- #1

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Not going anywhere with this, I am just curious as to how such a metric could look like, mathematically.

Thanks in advance !

- Thread starter Markus Hanke
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- #1

- 259

- 45

Not going anywhere with this, I am just curious as to how such a metric could look like, mathematically.

Thanks in advance !

- #2

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The "curling-up" of dimensions is a global property of the space, and so (at least in the category of Riemannian manifolds) it is not reflected by the metric, which is local. There are geometric structures you can put on a manifold that, I think, do force a connection between the global and local structures. But I'm only starting to learn about that, so I'll let someone else jump in and say whether that's the right way to think about it.

- #3

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I am not an expert in this ( which is why I asked the question in the first place ), but somehow that statement does not appear to make sense. My thinking is that the extra dimension(s) would be a direct product between some "normal" manifold and the extra one, in which case they must appear in the metric tensor in some form.The "curling-up" of dimensions is a global property of the space, and so (at least in the category of Riemannian manifolds) it is not reflected by the metric, which is local.

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- #4

HallsofIvy

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The simplest example would be an infinitely long cylinder with a very small radius.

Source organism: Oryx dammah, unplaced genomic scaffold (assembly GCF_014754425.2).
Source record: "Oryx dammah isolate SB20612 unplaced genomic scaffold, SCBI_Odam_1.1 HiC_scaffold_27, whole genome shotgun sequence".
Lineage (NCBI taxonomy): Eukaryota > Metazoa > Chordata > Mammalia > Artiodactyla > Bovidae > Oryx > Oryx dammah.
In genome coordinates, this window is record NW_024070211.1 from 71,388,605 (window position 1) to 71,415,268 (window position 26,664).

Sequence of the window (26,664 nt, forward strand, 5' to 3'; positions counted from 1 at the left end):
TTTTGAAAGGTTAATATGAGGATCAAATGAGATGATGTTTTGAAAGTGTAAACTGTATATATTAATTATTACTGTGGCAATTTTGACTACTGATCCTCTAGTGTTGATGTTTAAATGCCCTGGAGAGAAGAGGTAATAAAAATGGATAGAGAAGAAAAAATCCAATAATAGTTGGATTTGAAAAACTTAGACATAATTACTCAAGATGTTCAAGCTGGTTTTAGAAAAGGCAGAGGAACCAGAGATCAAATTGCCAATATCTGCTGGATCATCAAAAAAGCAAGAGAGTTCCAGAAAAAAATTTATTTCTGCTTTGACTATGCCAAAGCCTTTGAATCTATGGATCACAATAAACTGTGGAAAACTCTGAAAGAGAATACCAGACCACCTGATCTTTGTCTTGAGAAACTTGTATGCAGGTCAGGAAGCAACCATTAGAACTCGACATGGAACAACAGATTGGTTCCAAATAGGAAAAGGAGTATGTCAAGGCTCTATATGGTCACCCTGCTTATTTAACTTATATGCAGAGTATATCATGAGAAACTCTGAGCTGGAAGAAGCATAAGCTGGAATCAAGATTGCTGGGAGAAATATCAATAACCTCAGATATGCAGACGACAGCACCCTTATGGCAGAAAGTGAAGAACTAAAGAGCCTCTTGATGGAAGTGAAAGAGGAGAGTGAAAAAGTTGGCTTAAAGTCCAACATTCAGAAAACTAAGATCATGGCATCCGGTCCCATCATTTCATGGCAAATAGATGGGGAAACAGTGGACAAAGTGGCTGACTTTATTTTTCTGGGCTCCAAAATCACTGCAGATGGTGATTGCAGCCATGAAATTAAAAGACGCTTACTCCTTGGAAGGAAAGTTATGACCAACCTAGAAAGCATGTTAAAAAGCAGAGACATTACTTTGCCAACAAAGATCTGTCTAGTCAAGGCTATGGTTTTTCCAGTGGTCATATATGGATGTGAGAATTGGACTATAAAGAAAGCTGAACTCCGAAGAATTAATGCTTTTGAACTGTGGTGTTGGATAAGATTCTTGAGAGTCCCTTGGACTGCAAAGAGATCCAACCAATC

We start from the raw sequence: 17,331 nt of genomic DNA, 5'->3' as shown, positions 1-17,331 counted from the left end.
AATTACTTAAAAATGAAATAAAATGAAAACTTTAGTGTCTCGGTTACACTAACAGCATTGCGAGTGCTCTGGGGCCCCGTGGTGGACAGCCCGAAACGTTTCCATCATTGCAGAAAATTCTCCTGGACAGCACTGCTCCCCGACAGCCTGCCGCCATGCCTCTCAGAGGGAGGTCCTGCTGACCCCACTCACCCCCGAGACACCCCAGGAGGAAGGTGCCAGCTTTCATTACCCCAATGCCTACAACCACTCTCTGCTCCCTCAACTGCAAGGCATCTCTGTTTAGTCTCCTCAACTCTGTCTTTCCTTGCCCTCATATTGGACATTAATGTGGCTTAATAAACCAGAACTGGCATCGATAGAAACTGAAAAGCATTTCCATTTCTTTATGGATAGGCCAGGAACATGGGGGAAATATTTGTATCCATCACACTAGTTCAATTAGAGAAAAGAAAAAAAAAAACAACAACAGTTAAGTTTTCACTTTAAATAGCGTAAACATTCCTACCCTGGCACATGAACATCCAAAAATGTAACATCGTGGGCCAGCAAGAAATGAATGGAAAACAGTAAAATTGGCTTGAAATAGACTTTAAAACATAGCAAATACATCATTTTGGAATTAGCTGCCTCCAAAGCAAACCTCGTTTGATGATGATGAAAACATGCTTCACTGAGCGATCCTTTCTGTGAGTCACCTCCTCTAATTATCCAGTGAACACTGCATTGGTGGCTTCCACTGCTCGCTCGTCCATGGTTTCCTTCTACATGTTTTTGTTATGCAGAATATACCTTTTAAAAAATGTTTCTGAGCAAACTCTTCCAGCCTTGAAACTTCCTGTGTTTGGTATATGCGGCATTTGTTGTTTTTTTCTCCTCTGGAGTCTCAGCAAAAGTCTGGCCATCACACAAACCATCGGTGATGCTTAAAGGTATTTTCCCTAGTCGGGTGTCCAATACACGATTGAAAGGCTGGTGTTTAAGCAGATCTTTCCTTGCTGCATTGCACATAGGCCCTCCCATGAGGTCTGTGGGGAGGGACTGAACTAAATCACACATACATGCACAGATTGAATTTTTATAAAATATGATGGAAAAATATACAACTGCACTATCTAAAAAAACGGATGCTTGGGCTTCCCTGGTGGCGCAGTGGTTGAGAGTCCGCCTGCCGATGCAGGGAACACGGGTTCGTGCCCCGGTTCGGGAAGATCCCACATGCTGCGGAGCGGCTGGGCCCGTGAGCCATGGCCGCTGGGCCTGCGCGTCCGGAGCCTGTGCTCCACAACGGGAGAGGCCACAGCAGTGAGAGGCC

Take the axis of the cylinder to be the x-axis, the radius R, and [itex]\theta[/itex] the angle a line, pependicular to the axis, from the axis to a point on the cylinder makes with the z-axis. Then we can write [itex](x, y, z)= (x, R cos(\theta), R sin(\theta))[/itex].

Then [itex]dy= -Rsin(\theta)d\theta[/itex] and [itex]dz= Rcos(\theta)d\theta[/itex] and then [itex]ds^2= dx^2+ dy^2+ dz^2= dx^2+ R^2cos^2(\theta)d\theta+ R^2sin^2(\theta)d\theta= dx^2+ R^2d\theta^2[/itex].

The metric tensor is

[tex]\begin{bmatrix}1 & 0 \\ 0 & R^2\end{bmatrix}[/tex]

and the "curling up" will be for R very small.

More generally, given any metric tensor, you can "add" curled up dimensions by adding rows and columns with all 0s except that the values on the diagonal are very small numbers-**almost** 0.

Take the axis of the cylinder to be the x-axis, the radius R, and [itex]\theta[/itex] the angle a line, pependicular to the axis, from the axis to a point on the cylinder makes with the z-axis. Then we can write [itex](x, y, z)= (x, R cos(\theta), R sin(\theta))[/itex].

Then [itex]dy= -Rsin(\theta)d\theta[/itex] and [itex]dz= Rcos(\theta)d\theta[/itex] and then [itex]ds^2= dx^2+ dy^2+ dz^2= dx^2+ R^2cos^2(\theta)d\theta+ R^2sin^2(\theta)d\theta= dx^2+ R^2d\theta^2[/itex].

The metric tensor is

[tex]\begin{bmatrix}1 & 0 \\ 0 & R^2\end{bmatrix}[/tex]

and the "curling up" will be for R very small.

More generally, given any metric tensor, you can "add" curled up dimensions by adding rows and columns with all 0s except that the values on the diagonal are very small numbers-

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